The OF Blog: César Aira, Parménides

Wednesday, June 09, 2010

César Aira, Parménides

As a result, he had to invent a history which was not history.  Despite the apparent contradiction, such a thing was not very mysterious.  The majority of histories were not histories.  It seemed to him that it was very simple to enlace some things with others from a vague proclaiming of knowing.  "You will know this, and when you know it you will know this other..."  From this he thematized its own chain; there there was a secret joke, because who was proposing to know was he himself, and the text was his tool. (p. 43)


Because poetry, not wanting to say anything with the instrument that served in order to say things, said something, which was at the time something and nothing.  He loved that enigma, but he was convinced that it could not last.  It was too extravagant.  That it was the most precious.  Ephemeral, poetry was a rare flower which had opened itself through by chance, and the miracle had desired that it opened itself just when he lived.  In the future, a more reasonable humanity would have good use of prose. (p. 45)

Argentine author César Aira often utilizes sparse, quick-hitting prose pieces that rarely extend more than 120 pages to discuss elements of human fear, imagination, and inspiration in ways that grab a reader's attention.  In his 2005 novel, Parménides, he mixes fact and fiction, historia con historia, in order to explore relationships between belief and truth and reality and imagination.  This story begins in a Greek colony in the Calabria region of southern Italy, with a ruler named Parmenides commissioning a young poet, Perinola, to write a book for him that would bear Parmenides' name.  Readers who are aware of just who the historical Parmenides is might have just had their metaphorical ears perk up, but for those unaware, let's just say that choosing this historical personage to be a ruler is one more level of Aira's blurring of fact and fiction in this tale.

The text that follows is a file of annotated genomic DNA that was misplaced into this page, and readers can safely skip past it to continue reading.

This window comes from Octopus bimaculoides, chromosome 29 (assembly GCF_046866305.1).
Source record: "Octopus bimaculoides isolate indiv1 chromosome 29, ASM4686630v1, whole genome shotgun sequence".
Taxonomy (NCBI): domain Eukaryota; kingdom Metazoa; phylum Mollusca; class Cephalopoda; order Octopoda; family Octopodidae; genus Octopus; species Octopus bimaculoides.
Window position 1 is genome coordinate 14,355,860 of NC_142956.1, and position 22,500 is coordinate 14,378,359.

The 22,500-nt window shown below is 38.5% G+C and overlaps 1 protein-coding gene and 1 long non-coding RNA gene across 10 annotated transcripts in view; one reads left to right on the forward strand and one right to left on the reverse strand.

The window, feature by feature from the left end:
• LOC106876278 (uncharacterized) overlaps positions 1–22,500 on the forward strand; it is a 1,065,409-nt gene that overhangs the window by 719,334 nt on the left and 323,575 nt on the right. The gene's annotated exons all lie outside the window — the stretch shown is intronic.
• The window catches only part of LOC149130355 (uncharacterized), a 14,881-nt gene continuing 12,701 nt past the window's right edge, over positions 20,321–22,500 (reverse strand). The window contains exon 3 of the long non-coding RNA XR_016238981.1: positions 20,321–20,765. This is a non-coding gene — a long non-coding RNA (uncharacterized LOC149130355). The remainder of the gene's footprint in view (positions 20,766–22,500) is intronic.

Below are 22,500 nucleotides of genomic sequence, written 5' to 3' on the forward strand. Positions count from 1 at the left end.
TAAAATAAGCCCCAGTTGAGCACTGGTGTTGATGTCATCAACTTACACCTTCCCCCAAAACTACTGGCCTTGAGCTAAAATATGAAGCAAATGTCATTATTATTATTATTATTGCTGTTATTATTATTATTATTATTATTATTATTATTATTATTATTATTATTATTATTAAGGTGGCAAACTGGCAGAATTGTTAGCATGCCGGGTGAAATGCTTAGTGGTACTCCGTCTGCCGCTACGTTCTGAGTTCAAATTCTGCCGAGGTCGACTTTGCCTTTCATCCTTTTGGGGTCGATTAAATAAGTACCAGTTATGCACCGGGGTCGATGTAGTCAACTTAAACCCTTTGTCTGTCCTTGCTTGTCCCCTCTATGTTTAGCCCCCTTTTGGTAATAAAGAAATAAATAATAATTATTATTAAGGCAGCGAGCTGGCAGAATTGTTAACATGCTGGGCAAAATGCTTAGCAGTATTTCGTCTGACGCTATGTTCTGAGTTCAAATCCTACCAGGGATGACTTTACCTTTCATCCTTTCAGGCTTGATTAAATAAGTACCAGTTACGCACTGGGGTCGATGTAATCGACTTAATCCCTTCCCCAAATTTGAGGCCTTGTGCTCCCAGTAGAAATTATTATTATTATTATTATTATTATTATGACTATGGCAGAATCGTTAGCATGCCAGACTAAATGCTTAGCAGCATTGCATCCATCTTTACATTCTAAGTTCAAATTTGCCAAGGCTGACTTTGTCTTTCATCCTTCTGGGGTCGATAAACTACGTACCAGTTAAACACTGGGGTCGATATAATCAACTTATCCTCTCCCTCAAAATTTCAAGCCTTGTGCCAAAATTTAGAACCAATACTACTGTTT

Parmenides wants Perinola to compose a poem that would encompass Parmenides' thoughts and attitudes on Nature; the details Perinola is to glean from observing the ruler.  In reading this, I could not help but to think that it was fortuitous that I read this book just after Živković's The Ghostwriter, for in many ways, Aira's short novel goes further down the path of discussing the nature of story composition and how casual links are crafted and then presented as being "natural" and self-obvious to the reader.  As Perinola ruminates on his ruler's request and as he listens to Parmenides, he begins to insert notions that he has developed over the years, creating a work of poetry that posits questions on the nature of reality and if indeed what we believe to be "real" may in fact be the largest illusion of them all.  Aira, despite the paucity of pages, develops this slowly and in a fashion where the reader is left to infer as much as s/he is given information, whether it be from Perinola, Parmenides, or others.

The end result is a thoughtful, reflective novel that provides no solutions to the questions raised throughout the novel.  But it certainly does make the reader think in a fashion that feels "natural," as if the topic were something that was half-remembered and yet somehow never fully grasped.  Parménides, which is not yet available in English translation, is perhaps one of Aira's finest works and it is a story that I will be re-reading several times in the years to come in order to ensure that I take the most from this impressive reading. 


E. L. Fay said...

I remember your recommendation of Ghosts awhile back. It's definitely on my TBR list and I hope to get to it soon. Hopefully New Directions will release Parménides too, because the concept does sound very interesting. The relationship between history, truth, and narrative is something I've discussed quite a bit with other books. A lot of authors seem to touch on it in some way.

Jason said...


This is a general comment, not tied to this specific post. (Not sure where else to put it.) I just wanted to say that I just stumbled on your blog, and I'm really looking forward to coming back here often.

As a lover of Joyce, Faulkner and Pynchon, and at the same time a reader who is slowly, with awe and wonder, threading his way through the Book of the New Sun, I feel right at home here. Carry on! :)

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